Bansuri (Hindi: बांसुरी) (Bangla: বাঁসুরী) is a transverse flute native to India, Pakistan, Bangladesh and Nepal, made from a single piece of bamboo with six or seven holes. An ancient musical instrument associated with cowboys and pastoralist tradition, it is closely linked to the love story of Krishna and Radha, and is depicted in Buddhist paintings from around 100 AD. The word Bansuri originates from Sanskrit [bamboo] + swar [musical note].
Bansuri in North and Venu in South India are the flutes associated with Lord Krishna and are associated with spiritual awakening, a call to devotion. Stories portray Krishna's Bansuri having an enchanting effect not only on the women (gopalas) but also on the animals of the region.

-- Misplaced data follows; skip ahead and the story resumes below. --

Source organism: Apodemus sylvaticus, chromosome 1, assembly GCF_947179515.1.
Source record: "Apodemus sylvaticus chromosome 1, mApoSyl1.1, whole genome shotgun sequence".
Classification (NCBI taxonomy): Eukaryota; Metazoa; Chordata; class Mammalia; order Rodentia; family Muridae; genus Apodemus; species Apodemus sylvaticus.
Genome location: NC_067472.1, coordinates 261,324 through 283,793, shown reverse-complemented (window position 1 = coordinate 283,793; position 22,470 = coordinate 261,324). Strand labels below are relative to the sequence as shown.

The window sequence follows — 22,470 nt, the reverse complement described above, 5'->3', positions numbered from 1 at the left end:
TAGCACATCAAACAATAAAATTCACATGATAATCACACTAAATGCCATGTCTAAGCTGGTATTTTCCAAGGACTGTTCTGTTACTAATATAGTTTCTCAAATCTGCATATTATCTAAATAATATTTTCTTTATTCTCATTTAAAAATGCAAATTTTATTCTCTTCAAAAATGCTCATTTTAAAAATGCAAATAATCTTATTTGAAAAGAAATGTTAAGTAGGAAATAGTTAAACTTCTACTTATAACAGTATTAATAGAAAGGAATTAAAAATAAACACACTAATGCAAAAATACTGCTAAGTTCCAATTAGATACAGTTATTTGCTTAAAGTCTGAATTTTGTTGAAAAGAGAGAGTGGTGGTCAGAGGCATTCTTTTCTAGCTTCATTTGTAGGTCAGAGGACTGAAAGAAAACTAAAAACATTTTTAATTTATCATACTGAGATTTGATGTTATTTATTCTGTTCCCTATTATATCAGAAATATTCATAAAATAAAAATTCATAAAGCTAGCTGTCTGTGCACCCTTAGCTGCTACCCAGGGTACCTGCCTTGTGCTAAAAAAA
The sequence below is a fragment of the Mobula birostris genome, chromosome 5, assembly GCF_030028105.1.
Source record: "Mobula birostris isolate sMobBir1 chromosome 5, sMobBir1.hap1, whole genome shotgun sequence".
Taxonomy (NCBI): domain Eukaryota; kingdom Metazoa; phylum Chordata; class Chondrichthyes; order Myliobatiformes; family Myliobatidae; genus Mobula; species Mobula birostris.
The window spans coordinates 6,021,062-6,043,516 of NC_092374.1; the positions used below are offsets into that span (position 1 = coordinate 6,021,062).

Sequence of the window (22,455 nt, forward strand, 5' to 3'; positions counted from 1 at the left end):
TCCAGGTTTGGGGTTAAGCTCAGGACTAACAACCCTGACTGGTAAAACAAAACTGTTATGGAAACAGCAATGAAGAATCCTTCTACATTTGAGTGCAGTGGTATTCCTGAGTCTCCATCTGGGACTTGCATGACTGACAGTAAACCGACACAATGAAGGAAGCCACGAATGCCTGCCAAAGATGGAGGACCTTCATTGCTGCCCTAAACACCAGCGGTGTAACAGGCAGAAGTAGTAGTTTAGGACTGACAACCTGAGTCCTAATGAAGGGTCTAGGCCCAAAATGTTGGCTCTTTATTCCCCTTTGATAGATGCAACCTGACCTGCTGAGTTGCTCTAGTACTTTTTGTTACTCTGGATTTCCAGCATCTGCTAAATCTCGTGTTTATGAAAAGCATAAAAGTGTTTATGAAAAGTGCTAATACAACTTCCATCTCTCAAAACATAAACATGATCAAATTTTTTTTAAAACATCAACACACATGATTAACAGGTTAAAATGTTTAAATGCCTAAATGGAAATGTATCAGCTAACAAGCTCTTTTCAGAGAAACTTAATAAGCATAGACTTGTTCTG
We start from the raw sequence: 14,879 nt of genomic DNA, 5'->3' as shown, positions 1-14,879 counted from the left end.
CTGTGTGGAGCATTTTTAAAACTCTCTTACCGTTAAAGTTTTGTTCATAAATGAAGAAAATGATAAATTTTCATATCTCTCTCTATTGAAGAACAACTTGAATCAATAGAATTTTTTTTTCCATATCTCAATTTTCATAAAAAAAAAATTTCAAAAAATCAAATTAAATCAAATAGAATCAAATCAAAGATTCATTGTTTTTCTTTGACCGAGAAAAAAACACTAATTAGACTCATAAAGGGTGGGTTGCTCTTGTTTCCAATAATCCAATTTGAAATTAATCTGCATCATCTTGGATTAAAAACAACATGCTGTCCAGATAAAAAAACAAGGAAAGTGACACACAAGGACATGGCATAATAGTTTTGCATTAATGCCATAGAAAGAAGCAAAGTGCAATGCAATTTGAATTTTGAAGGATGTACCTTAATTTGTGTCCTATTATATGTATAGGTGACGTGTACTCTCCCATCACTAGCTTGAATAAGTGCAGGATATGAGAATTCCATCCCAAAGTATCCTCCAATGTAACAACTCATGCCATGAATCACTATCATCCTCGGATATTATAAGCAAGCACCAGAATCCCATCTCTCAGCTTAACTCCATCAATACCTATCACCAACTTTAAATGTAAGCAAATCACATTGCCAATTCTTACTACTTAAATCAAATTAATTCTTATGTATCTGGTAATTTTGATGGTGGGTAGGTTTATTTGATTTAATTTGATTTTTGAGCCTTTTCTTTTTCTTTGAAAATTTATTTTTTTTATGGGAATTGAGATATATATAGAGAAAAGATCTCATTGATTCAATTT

The Bansuri is one of the best instruments for expressing the emotional subtleties of the Hindi Raagas, the pure and rich tones of the Bansuri are like an ongoing prayer, with the ability to deeply soothe and open the hearts of the listener and the flutist alike.
The Bansuri movement in Indian classical music was relatively recent, Pannalal Ghosh (1911-1960) pioneered low-pitched versions of the Bansuri and brought the folk-use instrument to the classical music stage. Bansuri has since been further elevated by the world-renowned brilliance of Hariprasad Chaurasia. Bansuri has been an indispensable part of Hindustani classical music for over half a century.
Making Bansuri flutes is a fine art. Bamboo suitable for making a Bansuri needs to possess many qualities, it should be straight-walled with a uniform circular section, free of knots, therefore the selected bamboo needs long spaces between the knots. Being a natural material, it is difficult to find bamboo axes with all these characteristics, which in turn makes good bansuri s rare.